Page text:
By Stephen Fournier – KeyBank Central New York Market President
The financial standing of Americans right now is shaken, but we’re seeing a determination to grow in different ways moving forward. Unemployment is hitting historically low numbers that haven’t been seen in a half-century, interest rates are putting pressures on different markets, and the looming gloom of a potential recession is not out of mind for those keeping a close eye on the economy, though not a certainty.
Beneath all of the macro-views of where we stand, we’re seeing growing financial stress from consumers. According to the 2023 KeyBank Financial Mobility Survey, consumers are shorter on cash, burned out, and ready to shift the pendulum of work-life balance; yet, they are eager to get a grip on their finances and understand how to improve their financial picture.
Now in its fourth year, the Financial Mobility Survey shows a tumultuous time for many with shifting priorities based on changing mindsets and needs. After an influx of savings and stimulus in the hands of consumers during the pandemic, we’re now seeing more respondents facing financial challenges. A key finding highlights that fewer people feel certain today (40%) that they could come up with $2,000 in an emergency as compared to last year (51%). In addition, two in five people (42%) report the feelings of being overwhelmed on a regular basis, with Millennials and those under 35 experiencing burnout more acutely (52%).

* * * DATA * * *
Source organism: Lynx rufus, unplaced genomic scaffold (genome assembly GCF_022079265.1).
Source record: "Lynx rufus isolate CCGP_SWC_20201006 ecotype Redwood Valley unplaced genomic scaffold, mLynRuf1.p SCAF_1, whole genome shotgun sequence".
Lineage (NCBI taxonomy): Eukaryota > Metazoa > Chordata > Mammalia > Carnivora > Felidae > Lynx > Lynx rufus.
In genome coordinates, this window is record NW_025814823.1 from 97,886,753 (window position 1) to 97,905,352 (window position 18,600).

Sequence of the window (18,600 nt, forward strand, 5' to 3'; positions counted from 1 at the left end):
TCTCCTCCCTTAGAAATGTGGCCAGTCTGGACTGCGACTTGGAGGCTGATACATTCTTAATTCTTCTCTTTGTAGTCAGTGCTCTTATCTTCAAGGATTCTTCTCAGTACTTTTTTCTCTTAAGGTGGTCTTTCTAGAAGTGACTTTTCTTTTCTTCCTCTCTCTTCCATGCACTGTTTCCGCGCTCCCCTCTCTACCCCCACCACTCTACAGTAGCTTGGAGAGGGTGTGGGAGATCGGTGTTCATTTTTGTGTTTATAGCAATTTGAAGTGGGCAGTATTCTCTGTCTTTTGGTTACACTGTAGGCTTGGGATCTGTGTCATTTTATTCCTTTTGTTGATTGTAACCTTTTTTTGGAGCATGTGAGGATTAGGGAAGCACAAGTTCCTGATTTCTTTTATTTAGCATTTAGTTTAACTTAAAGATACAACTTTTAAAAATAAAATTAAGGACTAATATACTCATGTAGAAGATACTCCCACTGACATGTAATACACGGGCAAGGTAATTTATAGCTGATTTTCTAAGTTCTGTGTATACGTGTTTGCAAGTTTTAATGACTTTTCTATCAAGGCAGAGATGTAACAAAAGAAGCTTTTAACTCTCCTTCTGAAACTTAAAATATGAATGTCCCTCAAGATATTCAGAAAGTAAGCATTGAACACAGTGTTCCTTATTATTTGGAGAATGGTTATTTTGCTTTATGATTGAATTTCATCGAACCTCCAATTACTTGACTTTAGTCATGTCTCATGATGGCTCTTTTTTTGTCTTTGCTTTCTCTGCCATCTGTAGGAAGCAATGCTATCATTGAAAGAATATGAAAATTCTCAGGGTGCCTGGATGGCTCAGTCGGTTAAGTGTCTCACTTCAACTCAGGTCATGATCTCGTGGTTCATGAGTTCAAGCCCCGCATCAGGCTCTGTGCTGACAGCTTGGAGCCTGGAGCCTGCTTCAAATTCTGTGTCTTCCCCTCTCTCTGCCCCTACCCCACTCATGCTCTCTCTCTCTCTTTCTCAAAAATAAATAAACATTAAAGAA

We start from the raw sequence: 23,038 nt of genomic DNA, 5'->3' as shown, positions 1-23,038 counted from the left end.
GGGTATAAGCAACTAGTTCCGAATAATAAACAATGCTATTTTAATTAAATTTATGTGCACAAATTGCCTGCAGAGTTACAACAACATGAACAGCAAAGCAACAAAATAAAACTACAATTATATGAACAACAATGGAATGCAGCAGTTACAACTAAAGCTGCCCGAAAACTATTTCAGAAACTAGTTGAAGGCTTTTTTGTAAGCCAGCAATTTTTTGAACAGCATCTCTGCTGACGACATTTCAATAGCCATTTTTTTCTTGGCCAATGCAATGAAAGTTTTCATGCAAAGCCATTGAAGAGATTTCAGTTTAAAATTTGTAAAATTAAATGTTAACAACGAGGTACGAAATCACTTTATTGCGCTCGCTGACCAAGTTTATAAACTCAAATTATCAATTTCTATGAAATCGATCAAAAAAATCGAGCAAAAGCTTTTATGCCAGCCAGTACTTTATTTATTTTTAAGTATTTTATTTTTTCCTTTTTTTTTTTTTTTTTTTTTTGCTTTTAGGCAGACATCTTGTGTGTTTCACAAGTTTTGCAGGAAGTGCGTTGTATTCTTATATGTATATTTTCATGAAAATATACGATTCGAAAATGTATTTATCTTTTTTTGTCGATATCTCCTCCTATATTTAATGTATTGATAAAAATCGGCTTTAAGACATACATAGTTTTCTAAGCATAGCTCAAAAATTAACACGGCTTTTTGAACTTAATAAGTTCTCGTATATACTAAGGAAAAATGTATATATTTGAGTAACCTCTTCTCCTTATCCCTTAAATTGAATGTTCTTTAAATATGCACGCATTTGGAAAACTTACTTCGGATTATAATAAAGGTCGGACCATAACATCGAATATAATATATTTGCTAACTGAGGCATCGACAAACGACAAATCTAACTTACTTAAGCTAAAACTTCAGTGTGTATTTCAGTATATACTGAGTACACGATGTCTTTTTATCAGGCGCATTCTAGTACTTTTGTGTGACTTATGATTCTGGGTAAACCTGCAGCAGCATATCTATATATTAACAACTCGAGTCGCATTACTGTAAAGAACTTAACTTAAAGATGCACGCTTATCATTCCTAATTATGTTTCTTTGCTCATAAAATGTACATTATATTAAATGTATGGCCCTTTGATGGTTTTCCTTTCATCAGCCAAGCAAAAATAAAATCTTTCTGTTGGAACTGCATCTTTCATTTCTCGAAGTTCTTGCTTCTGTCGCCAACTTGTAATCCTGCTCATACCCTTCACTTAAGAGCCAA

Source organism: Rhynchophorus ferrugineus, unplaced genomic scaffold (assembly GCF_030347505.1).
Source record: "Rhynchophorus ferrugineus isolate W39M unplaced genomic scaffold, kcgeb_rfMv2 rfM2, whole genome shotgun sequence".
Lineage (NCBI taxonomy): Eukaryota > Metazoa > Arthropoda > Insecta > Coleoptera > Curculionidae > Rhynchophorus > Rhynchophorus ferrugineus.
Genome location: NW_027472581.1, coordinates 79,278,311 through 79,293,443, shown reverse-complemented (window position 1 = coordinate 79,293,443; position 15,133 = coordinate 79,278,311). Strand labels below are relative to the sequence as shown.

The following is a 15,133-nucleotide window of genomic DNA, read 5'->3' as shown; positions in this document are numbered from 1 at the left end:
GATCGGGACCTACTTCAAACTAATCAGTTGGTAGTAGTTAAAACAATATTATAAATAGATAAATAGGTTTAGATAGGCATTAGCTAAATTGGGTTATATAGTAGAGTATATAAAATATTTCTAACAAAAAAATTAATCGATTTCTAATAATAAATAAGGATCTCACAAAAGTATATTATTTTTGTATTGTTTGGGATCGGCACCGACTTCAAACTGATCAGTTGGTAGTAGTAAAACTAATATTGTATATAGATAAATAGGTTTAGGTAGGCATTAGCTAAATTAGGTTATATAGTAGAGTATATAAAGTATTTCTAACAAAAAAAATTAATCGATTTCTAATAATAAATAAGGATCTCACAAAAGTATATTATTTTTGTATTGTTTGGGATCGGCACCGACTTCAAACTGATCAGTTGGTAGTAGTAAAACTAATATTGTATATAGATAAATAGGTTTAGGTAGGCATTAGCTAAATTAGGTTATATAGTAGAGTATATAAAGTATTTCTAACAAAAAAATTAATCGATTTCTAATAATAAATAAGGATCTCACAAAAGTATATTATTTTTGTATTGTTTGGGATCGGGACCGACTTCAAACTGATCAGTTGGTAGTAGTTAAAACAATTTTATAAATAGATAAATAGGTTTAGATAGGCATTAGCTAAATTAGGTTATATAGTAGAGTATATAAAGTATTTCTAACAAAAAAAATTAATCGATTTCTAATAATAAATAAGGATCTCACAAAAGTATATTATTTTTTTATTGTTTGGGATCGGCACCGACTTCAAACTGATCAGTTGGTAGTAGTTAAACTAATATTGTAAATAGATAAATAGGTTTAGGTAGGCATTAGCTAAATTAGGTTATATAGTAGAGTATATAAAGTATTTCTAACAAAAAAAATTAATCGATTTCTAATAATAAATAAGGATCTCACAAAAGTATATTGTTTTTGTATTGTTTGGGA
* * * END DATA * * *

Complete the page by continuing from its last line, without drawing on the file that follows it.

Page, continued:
With those facing financial and other challenges increasing, financial confidence has taken a hit and, Americans are feeling less financially savvy. In fact, those who feel financially savvy dropped from 43% to 33% in one year. The good news? Financial savviness can be regained and the survey shows the top three drivers to increase financial savviness are awareness, access, and tools, which are all within reach if you know where to find them.
Americans are also reprioritizing what is a “must have” versus “nice to have” to face their financial challenges. At the same time, the definition of “needs” versus “wants” may be shifting. Americans are placing more money on experiences and events and are more likely to categorize them as “needs” when they previously considered them to be “wants.” Overall, nearly four in five people (77%) have made a change to their spending habits, primarily on discretionary items. One notable change is that vacations have now moved into the top spot as a planned large purchase. This may be a result of the high proportion of burn out Americans are experiencing and a way in which they recharge.
With all the stresses and changes in play, the pendulum of work-life balance and career is shifting closer to where it once was, with the survey showing a 50% rise in respondents prioritizing a high-paying salary compared to last year’s result. Still, while respondents say they are prioritizing higher earnings, they want a job that is secure and provides flexible hours.
Bringing it all together
What do all of these findings mean from a banking perspective in how we can – and should – support consumers in today’s environment? The survey says: helping clients fully understand their financial path and connecting them with the resources and tools available to help will win the day. A staggering 85% of respondents say they strongly desire to become more aware of their financial picture. This tells us a few things: